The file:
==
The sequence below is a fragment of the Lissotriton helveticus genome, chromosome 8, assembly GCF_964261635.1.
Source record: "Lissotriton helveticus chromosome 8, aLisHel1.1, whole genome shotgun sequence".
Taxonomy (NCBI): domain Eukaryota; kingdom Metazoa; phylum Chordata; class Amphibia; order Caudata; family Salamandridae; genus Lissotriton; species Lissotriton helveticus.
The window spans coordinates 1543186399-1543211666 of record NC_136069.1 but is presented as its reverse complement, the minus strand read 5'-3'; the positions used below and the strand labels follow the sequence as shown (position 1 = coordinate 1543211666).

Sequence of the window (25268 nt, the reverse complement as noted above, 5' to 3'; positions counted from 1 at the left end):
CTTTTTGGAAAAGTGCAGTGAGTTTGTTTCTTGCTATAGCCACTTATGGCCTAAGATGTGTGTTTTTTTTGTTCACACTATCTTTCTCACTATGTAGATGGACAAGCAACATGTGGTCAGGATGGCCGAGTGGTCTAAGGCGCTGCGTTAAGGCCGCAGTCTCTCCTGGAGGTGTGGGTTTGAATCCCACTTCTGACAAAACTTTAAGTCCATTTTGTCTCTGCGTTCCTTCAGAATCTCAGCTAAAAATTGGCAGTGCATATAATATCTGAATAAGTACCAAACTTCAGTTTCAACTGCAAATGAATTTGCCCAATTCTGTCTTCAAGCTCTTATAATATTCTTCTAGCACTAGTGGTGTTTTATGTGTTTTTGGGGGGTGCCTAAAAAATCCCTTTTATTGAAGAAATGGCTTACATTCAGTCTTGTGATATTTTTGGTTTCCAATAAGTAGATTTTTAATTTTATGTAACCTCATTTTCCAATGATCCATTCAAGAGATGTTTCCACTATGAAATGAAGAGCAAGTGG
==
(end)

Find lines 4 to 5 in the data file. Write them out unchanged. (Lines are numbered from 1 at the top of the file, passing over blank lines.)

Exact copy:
The window spans coordinates 1543186399-1543211666 of record NC_136069.1 but is presented as its reverse complement, the minus strand read 5'-3'; the positions used below and the strand labels follow the sequence as shown (position 1 = coordinate 1543211666).

Sequence of the window (25268 nt, the reverse complement as noted above, 5' to 3'; positions counted from 1 at the left end):